The Court of Special Appeals of Maryland (“Maryland Appellate Court”), Maryland’s intermediate appellate court, held in its published opinion dated January 29, 2020: “We expressly reject the Appellants’ assertion that Ms. Mattingly had a duty to preserve her son’s remains in order to allow the Appellants’ to undertake their own independent analysis … Ms. Mattingly made proper arrangements for the disposition of her son’s remains “as would be expected in the circumstances.” Id. We, therefore, hold that the circuit court appropriately denied the motions for summary judgment and for judgment on the basis of spoliation … Ms. Mattingly did not engage in spoliation of evidence when she arranged for the appropriate disposition of her son’s remains. Accordingly, we hold that no spoliation instruction was generated by the facts of this case, and the circuit court properly denied the request for such an instruction.”
The Underlying Facts
Mr. Mattingly’s mother, Susan Mattingly (“Ms. Mattingly”), filed a Maryland medical malpractice wrongful death lawsuit, both individually and as Personal Representative of her son’s estate, against Dr. Anand and Adventist Healthcare, Inc. d/b/a Washington Adventist Hospital (“WAH”), alleging both wrongful death and survival claims. Ms. Mattingly alleged that Dr. Anand breached the standard of care by failing to timely diagnose and treat a bowel leak after her son’s surgery to reverse his colostomy, which ultimately caused infection and sepsis, resulting in Mr. Mattingly’s death. Ms. Mattingly further alleged that a nurse employed by WAH was negligent for failing to escalate the issue pursuant to hospital policy after Dr. Anand failed to respond to multiple telephone calls on the morning of August 5, 2014, while Mr. Mattingly became progressively more ill.
After Mr. Mattingly’s death, Ms. Mattingly wanted an autopsy to be performed in order to learn the cause of death. A request for an autopsy was made to the Office of the Chief Medical Examiner for the State of Maryland, but the request was denied. Ultimately, a private autopsy was arranged through Ms. Mattingly’s attorney. The autopsy was performed at a funeral home by an autopsy technician and a pathologist. After the autopsy was completed, the organs were returned to the body. Ms. Mattingly subsequently chose to have Mr. Mattingly’s remains cremated.
Dr. Anand moved for summary judgment arguing that Ms. Mattingly engaged in spoliation of evidence by procuring a private autopsy and subsequently cremating Mr. Mattingly’s remains. Specifically, Dr. Anand emphasized that the defendants were not permitted to observe the autopsy, the autopsy was not videotaped, the abdominal fluid was not tested, and the body was cremated. The circuit court denied the motion for summary judgment, explaining that the concerns raised about the autopsy went to its “weight and credibility” and were “[j]ury issues.”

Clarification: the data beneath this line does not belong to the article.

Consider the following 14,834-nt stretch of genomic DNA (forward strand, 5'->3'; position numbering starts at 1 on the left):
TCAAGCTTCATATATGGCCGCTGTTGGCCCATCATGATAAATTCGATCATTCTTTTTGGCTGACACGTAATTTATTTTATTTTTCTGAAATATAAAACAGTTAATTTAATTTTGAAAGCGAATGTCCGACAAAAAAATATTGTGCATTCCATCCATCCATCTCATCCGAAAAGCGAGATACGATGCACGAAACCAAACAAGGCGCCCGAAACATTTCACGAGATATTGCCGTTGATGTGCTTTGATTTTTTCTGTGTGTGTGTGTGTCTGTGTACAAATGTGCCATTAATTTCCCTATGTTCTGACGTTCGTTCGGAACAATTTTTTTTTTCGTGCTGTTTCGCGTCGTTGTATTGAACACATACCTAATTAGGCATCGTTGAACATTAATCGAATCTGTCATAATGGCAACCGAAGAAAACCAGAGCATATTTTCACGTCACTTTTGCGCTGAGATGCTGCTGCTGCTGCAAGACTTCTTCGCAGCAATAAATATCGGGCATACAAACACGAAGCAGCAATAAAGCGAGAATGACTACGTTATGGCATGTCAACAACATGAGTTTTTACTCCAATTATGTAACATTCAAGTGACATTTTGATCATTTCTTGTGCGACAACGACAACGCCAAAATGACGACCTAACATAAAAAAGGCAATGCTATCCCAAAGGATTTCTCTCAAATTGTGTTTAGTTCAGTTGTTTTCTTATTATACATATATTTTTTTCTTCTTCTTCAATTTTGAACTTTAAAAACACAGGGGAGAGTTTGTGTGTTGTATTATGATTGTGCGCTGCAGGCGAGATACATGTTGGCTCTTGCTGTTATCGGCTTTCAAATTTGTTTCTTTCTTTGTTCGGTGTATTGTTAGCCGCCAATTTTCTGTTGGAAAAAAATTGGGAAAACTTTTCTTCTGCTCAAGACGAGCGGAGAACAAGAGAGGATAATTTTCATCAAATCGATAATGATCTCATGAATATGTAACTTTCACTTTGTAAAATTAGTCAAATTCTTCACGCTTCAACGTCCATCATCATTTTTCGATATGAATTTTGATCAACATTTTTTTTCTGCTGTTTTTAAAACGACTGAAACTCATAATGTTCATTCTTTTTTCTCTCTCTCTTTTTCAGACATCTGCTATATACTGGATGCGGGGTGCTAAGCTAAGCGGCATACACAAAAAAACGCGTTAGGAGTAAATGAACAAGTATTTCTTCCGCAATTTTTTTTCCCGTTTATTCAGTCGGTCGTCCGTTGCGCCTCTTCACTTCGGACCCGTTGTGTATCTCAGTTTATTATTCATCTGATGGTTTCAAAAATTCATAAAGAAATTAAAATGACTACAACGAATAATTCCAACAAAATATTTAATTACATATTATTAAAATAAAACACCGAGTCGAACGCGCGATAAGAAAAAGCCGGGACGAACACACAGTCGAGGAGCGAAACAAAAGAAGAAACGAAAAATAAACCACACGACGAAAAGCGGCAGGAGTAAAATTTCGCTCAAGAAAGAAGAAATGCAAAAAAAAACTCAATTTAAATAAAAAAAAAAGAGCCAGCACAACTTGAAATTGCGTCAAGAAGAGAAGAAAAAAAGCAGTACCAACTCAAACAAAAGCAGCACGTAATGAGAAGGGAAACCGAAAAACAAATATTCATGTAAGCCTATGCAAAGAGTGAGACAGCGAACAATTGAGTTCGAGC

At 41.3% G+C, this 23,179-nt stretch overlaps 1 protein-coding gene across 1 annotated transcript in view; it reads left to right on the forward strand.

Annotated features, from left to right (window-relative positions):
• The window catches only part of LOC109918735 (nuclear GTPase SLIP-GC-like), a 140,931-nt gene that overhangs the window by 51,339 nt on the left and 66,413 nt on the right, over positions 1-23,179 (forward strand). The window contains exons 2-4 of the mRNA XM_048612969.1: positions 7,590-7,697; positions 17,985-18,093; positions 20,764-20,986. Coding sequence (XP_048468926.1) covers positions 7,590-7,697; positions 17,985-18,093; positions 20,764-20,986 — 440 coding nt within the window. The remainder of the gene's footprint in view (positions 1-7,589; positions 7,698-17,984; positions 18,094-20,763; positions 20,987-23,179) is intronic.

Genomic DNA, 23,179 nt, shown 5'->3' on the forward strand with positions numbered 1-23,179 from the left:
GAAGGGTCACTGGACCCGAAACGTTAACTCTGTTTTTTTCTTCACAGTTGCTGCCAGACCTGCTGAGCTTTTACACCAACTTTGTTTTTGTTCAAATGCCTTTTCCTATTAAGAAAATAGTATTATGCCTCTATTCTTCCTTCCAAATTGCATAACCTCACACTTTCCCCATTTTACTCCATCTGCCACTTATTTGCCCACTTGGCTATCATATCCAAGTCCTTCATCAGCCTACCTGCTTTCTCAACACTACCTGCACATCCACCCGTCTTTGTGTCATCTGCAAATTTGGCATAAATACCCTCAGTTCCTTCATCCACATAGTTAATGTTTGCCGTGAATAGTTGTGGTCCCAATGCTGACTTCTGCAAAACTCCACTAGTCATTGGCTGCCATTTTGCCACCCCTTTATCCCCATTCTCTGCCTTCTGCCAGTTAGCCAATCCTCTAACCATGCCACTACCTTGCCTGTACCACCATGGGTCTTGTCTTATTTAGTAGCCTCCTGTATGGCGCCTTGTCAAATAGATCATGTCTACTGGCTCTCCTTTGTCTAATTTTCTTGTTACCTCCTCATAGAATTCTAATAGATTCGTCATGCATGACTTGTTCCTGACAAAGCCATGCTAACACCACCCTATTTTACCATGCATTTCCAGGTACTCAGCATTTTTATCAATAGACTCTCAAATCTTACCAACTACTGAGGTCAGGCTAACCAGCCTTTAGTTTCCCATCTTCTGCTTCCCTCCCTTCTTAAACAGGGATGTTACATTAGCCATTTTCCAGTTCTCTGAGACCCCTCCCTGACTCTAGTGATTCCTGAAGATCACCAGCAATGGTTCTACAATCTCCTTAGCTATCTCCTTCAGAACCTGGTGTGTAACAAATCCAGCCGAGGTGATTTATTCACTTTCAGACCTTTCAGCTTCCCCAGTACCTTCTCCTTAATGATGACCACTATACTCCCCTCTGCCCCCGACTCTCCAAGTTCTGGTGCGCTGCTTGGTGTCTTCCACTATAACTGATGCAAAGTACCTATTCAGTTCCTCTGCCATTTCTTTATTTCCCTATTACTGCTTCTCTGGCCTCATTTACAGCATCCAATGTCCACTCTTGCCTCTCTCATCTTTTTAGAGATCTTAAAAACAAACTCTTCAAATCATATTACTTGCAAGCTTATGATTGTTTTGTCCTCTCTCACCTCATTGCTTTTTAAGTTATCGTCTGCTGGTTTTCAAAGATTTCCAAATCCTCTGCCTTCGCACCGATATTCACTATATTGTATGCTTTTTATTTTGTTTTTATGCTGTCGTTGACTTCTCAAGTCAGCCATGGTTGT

The Maryland medical malpractice wrongful death jury returned a verdict in favor of Ms. Mattingly against both defendants and awarded damages in the amount of $1,350,000.00. The verdict was reduced pursuant to the statutory cap on non-economic damages to $740,000. Judgment was entered jointly and severally against both defendants. The defendants then filed their appeal.
Maryland Appellate Court Opinion
The Maryland Appellate Court stated “the first critical inquiry we must undertake is a determination of whether Ms. Mattingly’s decision to obtain a private autopsy and subsequently have her son’s remains cremated constituted spoliation. We shall hold that it did not.”
The Maryland Appellate Court explained “Spoliation is a doctrine “grounded in fairness and symmetry … The doctrine is premised upon the principle that “a party should not be allowed to support its claims or defenses with physical evidence that it has destroyed to the detriment of its opponent” … When determining whether spoliation has occurred, a court considers whether there has been an act of destruction, whether the destroyed evidence was discoverable, whether there was an intent to destroy the evidence, and whether the destruction occurred at a time after suit has been filed, or, if before, at a time when the filing was fairly perceived as imminent.”
The Maryland Appellate Court held: “The lawful cremation of a family member’s remains is not an “act of destruction” in the spoliation context, nor does Ms. Mattingly’s decision to have her son’s remains cremated evince an intent to destroy evidence. We hold that Ms. Mattingly, a person holding authority over the disposition of her son’s remains pursuant to HG §§ 5-502 and 5-509(c), owed no duty to preserve “evidence” and had no obligation to permit Dr. Anand and/or WAH to participate in any autopsy for her son, nor was Ms. Mattingly required to notify Dr. Anand and/or WAH prior to having her son’s remains cremated … we reject the characterization of the autopsy and subsequent cremation as deliberate spoliation of evidence. Ms. Mattingly made proper arrangements for the disposition of her son’s remains “as would be expected in the circumstances.” Id. We, therefore, hold that the circuit court appropriately denied the motions for summary judgment and for judgment on the basis of spoliation.”
Source Adventist Healthcare, Inc., et al. v. Susan M. Mattingly, No. 2104, Sept. Term 2018.
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